Re: Mib-1 staining on wax sections of decalcified bone, adhesion prob lems after microwave antigen retrieval step

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From:"J. A. Kiernan" <>
To:"Mendes, Maria" <>, Histonet <>
Content-Type:TEXT/PLAIN; charset=US-ASCII

  Maria, Your problem sounds like one of how to mount sections 
  on slides rather than anything special to a particular tissue 
  or immunohistochemical method. You'll probably get lots of
  helpful answers. Here are my suggestions, for what they're worth.

On Wed, 24 May 2000, Mendes, Maria wrote:

> problem. I would appreciate any help that could be sent my way. I may be
> contacted directly at <> .
 Please don't ask for "private" replies. Questions and answers are of
 interest to many histonetters.

 [Sections coming off slides]

> The following procedures have been tried with no success thus far:
> 1)	Contacted vendor that supplies Mib-1 to see if they had any
> information as well I did  a search on Pubmed to find any articles on the
> subject

  No luck with either? It's unlikely to be the primary antibody
  that detaches the sections. A PubMed search for ADHESI* AND
  (SECT* OR SLIDE*) ought to pull in lots of references.

> 2)	Used positively charged slides from two different vendors

  They are usually very good. You can also make your own, more cheaply,
  using simple published methods (and with no threats of being sued
  by the firms that sell such slides).

> 3)	Used positively charged slides with albumin 

  This might neutralize the adhesive actions of the charged slide
  surface and of either albumin or albumen used as a sticky protein
  adhesive. Not recommended!

> filter paper rolled over the section to get any air out of the section

  If there are air bubbles under sections, it means you're drying
  them horizontally and too fast. The air un-dissolves from the
  film of water between the floated-out section and the glass.
  A later sentence in your email suggests that you may have heated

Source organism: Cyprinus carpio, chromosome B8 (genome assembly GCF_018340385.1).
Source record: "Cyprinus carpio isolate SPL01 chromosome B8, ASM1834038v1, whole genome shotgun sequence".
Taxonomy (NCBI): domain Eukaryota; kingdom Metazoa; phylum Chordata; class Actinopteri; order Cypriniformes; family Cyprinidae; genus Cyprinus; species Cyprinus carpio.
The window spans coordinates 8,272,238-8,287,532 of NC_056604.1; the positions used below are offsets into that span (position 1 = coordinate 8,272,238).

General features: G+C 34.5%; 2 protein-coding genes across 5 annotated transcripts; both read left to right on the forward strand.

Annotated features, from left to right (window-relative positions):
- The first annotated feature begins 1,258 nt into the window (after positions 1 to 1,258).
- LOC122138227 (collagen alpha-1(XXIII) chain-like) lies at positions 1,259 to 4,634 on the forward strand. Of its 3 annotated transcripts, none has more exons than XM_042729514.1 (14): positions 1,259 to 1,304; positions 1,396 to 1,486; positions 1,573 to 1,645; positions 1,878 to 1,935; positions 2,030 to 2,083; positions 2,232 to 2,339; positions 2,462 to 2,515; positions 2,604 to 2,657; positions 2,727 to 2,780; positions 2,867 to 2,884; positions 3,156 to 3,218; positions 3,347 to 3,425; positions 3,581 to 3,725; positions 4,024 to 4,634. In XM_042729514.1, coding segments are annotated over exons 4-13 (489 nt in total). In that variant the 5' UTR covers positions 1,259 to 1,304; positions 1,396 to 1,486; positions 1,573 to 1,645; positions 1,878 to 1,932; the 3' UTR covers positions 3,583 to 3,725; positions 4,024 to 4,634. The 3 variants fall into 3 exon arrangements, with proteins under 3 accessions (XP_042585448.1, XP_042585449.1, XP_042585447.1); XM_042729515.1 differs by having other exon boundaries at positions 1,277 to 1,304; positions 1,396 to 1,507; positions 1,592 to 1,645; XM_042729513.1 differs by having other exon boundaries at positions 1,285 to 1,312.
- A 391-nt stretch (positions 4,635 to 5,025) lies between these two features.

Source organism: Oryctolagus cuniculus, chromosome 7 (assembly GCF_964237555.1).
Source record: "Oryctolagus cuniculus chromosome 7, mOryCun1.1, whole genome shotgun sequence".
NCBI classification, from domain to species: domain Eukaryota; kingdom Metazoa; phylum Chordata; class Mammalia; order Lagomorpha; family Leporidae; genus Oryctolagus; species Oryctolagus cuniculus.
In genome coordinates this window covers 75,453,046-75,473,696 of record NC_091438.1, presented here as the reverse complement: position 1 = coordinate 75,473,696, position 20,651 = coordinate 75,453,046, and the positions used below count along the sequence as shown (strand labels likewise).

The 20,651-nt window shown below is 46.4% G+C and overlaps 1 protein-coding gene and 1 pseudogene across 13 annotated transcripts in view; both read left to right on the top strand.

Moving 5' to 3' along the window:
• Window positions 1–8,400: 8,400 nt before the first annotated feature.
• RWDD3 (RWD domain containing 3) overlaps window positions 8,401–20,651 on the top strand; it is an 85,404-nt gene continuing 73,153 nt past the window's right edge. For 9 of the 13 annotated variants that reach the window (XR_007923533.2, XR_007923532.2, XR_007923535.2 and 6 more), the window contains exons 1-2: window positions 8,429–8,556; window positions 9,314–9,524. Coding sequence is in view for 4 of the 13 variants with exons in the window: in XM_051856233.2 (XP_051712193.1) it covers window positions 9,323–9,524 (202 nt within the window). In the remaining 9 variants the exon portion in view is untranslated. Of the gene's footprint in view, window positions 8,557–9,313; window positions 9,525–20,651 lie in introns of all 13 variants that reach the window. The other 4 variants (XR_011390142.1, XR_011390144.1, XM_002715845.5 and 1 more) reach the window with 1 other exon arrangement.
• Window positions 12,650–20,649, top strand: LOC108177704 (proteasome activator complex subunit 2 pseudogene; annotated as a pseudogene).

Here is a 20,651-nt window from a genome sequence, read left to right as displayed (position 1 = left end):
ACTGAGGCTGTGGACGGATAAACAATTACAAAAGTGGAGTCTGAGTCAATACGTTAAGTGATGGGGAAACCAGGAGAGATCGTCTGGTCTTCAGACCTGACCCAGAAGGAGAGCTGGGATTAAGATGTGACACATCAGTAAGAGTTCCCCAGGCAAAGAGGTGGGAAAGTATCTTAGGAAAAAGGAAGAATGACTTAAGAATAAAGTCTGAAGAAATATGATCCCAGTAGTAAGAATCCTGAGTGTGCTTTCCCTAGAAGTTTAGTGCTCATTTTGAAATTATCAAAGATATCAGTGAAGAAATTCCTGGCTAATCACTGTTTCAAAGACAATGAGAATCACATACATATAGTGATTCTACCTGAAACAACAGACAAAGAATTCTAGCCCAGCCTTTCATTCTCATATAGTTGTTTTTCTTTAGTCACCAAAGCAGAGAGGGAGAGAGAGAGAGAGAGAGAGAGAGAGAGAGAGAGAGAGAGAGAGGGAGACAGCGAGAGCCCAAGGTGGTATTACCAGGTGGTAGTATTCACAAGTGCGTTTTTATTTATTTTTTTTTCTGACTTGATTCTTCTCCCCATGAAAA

the mounted sections too soon. 37C comes before, not after melting
  the wax.

> On all slides the wax was melted on the hot plate and the slides left
> overnight in a 37oC oven in some cases the slides were left over the
> weekend. 

  Let the slides stand to drain vertically for a few minutes (while 
  you're cutting or mounting some more sections), before putting
  them on a hotplate. Also don't use a hot hotplate or other drying
  device. It's disastrous if the wax melts while there's still some
  water under the ribbon. A hotplate at 40C is fine for drying
  drained slides. Heating to melt the wax is often a good
  thing to do when the slides are fully dried (as many hours as
  possible). Do it immediately before dewaxing. It can improve
  flattening and speed up dissolving of the wax.
 Mixing different adhesion-promoting methods is tempting ++ but it
 isn't a good idea unless you have lots of time to do experiments.
 Most sections, especially if thin (by which I mean 7 um or less),
 adhere pretty well to untreated glass if the surface is clean.
 Fierce treatments, especially hot liquids or alkaline reagents,
 necessitate the use of slides that have been made extra-sticky. 
 Sadly, there are still boxes of "pre-cleaned" slides that are
 dirty. I opened one a couple of weeks ago, and didn't need my
 reading glasses to see that the slides were greasy and dusty.
 Such slides must be washed and dried (with much cursing and
 resentment) before using, with or without an adhesive.

 John A. Kiernan,
 Department of Anatomy & Cell Biology,
 The University of Western Ontario,
 LONDON,  Canada  N6A 5C1

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